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WRM Brother Chris Mead Spotlighted in WSJ

While WRM is away in India, we’ve been inviting a number of guest bloggers to add their two cents to the Via Meadia converstation. One of these guest bloggers is Chris Mead, WRM’s brother and Senior Vice President of the American Chamber of Commerce Executives. He has been dominating the media while his brother is away. A piece in the Wall Street Journal discusses his upcoming book on Chambers of Commerce and the role they have played in shaping America:

It was the chamber in Atlantic City, N.J., he says, that created the Miss America pageant, while the St. Louis chamber helped pay for Charles Lindbergh’s flight across the Atlantic. That’s why his famous plane was called the Spirit of St. Louis.

Then, too, the downfall of gangster Al Capone was engineered by the Chicago Association of Commerce, which collected financial information leading to his arrest. Elliot Tiber, president of the White Lake-Bethel, N.Y., Chamber of Commerce, had the permit for the Woodstock Music & Art Fair, the 1969 music festival. […]

Why would anyone subject himself to this for a book that might never get published? Walter Russell Mead, Mr. Mead’s older brother and a humanities professor at Bard College, in Annandale-on-Hudson, N.Y., has one explanation. While many history books are centered on powerful presidents and painful episodes like war and slavery, little has been said about the moderately powerful local folk who did much of the heavy lifting on main street.

“It turns out these totally anonymous people [at chambers] were actually big drivers in how this country has grown,” he said.

Read the whole thing.

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  • a nissen

    Is this like Sherlock Holmes brother?

  • Jim.

    Hats off to people with harmless intellectual obsessions, and constructive industrious obsessions… America could use a whole lot more of them. They’re where almost all real progress comes from.

  • Frank Arden


    I was once the youngest board member on the Savannah Area Chamber of Commerce in the early-to-mid-eighties (a young corporate banker, you understand).

    As I recall, Norman Schwarzkopf, Jr., as commander of the local Hunter AAF/Ft. Stewart complex was also on our chamber’s board as the military was (and remains) one of the five legs of economic impact to our local economy.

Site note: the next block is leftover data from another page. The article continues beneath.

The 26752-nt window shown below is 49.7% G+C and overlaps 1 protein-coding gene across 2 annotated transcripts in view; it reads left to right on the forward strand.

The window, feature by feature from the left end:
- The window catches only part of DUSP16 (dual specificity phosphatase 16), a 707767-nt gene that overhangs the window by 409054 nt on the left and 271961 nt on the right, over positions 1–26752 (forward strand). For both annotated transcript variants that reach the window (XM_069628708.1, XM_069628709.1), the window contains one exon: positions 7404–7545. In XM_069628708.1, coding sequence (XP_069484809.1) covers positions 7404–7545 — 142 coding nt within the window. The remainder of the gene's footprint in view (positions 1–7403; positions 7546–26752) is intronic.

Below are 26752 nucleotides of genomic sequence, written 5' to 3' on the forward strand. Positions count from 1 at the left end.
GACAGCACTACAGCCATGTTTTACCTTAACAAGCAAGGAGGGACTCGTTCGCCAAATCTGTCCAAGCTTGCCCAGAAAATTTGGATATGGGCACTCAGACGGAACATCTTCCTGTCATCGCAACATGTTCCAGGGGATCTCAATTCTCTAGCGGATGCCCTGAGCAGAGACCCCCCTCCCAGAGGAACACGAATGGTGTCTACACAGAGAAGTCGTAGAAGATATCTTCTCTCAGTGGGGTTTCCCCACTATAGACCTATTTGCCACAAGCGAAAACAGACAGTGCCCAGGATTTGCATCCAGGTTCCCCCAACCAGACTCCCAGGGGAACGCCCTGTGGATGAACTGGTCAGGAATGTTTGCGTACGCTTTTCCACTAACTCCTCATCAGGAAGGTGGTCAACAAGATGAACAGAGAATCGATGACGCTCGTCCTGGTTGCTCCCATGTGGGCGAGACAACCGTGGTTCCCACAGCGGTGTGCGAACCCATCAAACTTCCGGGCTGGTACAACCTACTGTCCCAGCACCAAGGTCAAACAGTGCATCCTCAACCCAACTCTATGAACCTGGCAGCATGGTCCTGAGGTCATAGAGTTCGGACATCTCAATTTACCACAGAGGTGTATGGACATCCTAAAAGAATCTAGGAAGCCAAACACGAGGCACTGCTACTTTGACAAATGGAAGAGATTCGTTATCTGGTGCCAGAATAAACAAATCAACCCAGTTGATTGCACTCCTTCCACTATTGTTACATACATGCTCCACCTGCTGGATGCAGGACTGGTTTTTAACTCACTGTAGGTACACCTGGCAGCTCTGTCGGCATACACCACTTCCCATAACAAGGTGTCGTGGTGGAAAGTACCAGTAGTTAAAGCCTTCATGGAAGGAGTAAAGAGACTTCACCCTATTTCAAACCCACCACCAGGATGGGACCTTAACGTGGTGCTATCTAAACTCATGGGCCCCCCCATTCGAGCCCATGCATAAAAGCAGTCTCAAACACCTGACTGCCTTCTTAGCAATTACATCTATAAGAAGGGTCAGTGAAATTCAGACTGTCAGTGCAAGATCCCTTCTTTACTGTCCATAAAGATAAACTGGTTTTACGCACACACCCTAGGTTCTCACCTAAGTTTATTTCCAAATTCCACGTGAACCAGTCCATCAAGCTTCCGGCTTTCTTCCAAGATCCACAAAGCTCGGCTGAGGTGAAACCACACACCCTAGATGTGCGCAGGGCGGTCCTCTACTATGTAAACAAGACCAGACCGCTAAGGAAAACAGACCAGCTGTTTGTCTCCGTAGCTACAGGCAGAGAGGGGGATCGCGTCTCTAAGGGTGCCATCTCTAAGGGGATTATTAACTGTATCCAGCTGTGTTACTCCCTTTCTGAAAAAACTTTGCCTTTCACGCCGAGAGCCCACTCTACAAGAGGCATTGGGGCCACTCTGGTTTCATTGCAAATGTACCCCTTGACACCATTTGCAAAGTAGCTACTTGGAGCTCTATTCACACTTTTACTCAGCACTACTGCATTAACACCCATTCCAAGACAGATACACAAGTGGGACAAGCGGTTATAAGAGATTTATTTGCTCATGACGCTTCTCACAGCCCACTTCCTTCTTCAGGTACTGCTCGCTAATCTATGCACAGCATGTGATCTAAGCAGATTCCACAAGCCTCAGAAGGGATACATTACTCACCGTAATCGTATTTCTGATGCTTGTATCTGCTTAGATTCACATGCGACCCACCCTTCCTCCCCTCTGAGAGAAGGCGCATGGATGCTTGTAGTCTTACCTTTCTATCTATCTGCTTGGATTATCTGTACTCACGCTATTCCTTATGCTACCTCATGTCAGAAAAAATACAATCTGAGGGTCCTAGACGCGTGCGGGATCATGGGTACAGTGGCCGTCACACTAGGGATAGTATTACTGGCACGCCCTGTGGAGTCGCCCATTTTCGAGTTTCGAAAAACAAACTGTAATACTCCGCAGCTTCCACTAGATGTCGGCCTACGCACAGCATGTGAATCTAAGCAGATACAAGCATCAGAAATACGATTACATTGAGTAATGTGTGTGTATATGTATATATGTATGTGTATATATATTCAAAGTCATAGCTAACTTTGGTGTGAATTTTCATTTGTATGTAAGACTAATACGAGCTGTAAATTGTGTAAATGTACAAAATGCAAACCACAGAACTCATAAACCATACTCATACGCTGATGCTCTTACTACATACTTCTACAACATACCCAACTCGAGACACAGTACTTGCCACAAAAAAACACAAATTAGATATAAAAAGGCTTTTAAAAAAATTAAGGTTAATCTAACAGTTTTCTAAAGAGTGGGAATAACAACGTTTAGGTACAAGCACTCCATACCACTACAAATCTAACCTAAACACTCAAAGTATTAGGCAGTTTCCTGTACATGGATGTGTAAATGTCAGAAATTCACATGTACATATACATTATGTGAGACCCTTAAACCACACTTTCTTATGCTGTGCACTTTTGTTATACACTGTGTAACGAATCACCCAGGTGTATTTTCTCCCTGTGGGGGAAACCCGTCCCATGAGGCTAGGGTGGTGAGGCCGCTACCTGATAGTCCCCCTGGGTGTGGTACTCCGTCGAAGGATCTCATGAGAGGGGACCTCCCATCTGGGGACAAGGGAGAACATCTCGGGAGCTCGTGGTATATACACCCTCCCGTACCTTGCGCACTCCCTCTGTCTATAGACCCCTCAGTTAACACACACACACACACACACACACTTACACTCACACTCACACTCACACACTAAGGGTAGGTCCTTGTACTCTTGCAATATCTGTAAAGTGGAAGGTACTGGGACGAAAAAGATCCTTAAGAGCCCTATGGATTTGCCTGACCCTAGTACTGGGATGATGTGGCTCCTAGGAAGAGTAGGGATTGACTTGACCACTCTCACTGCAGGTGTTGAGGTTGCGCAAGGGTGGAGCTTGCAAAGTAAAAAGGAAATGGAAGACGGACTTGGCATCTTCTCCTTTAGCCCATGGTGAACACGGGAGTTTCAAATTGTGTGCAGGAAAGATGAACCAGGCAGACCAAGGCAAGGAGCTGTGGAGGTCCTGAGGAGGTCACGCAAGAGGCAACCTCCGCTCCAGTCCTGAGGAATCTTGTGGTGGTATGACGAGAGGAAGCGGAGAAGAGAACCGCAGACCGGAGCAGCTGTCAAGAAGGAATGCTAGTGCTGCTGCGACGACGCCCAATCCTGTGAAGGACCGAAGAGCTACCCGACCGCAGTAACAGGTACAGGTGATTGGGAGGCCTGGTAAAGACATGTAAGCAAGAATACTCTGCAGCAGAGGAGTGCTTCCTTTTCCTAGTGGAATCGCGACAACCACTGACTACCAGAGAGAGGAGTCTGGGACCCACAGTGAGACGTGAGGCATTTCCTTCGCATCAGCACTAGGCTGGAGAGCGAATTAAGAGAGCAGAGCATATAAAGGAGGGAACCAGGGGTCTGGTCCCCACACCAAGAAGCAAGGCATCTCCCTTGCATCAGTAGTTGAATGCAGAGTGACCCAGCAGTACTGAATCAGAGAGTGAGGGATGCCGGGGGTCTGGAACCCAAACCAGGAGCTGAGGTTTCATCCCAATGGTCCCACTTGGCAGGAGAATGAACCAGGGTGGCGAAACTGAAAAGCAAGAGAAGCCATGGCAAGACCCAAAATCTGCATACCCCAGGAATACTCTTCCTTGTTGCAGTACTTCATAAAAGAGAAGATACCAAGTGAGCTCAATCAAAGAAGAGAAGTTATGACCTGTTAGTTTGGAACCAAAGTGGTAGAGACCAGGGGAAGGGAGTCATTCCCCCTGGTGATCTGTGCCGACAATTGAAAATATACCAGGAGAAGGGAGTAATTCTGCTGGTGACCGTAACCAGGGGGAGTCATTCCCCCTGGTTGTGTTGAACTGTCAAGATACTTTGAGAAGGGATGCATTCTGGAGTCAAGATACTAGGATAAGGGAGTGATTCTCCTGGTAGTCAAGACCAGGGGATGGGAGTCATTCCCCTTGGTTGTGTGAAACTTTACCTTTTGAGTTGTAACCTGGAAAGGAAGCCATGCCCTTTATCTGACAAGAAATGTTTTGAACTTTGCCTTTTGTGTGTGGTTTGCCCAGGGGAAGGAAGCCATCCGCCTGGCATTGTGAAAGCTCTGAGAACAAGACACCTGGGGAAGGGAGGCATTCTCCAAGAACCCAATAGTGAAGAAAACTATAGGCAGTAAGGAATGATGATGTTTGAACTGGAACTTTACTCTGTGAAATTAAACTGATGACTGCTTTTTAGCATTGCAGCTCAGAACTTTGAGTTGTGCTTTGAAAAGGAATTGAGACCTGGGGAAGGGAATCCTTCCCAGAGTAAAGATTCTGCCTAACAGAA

About that time the sad consensus was that Savannah was floundering in the backwaters in the marsh of economic growth especially when compared to our sister city, Charleston, and thus, we started to make changes to turn it around.

    I was also deeply involved in the Savannah Jaycees, which became the non-partisan manpower political arm to advance several non-partisan referenda that removed county inventory taxes and added a sales tax for roads, education, and other things that were in the interest of Savannah’s growth potential and consistent with its identity.

    Looking back, the effort was most successful and I think the organizational opportunities offered by our Chamber made it possible although I never, ever, thought the CofC “Staff” ever understood a damn thing about local politics. No matter.

    In 1986, I was in New York upon the invitation of CBS News that had sponsored my Leadership Savannah class for a gracious visit to reveal whatever it was it thought we needed know before we returned to our provincial southern origins.

    Our class was held one morning on the CBS Sports set where “The NFL Today’s” Brent Musberger, Jimmy “The Greek” Snyder and Irv Cross held court on every Sunday NFL afternoon.

    The night before, after an evening of refusing acts of leisure invited by strangers along 42nd Street near the PATH bus station with the certainty that I would spend the rest of my life soaking in a vat of penicillin had I accepted the offers, I, instead, ate a hamburger and went back to the Hilton.

    I would be late to the class the next morning. A friend and I had made an extra-curricular appointment at 7:30 am with Andy Rooney through some mutual contacts in Savannah.

    To fully document the meeting would be interesting and fun, but the point I want to make is that crusty old liberal, Rooney, had little regard for local Chambers of Commerce. He didn’t think much could be accomplished without the central and professional planning that was the province of government.

    I was offended, but I gave him the Savannah T-Shirt and pralines anyway and asked him to autograph one of his books for my wife.

    Chris, what I’m saying in a roundabout way is that I want to read your book. I can testify to what our local chamber helped us organize to do for Savannah twenty-five years ago.

    Today, the Port of Savannah is the fourth largest container port in volume and it is the fastest growing port in the United States. The Savannah Economic Development Authority (SEDA) developed the first pre-permitted industrial park in the United States. Wal-Mart and Home Depot hold more than three million square feet in distribution facilities, to name a couple, as I write.

    Local men and women were the catalysts who had the vision for this community and provided the political leadership, and our local Chamber was the facilitator of those efforts and provided a place to come together to get done together the business of this vision and effort.

    If I’m not mistaken, that is the theme of your book.

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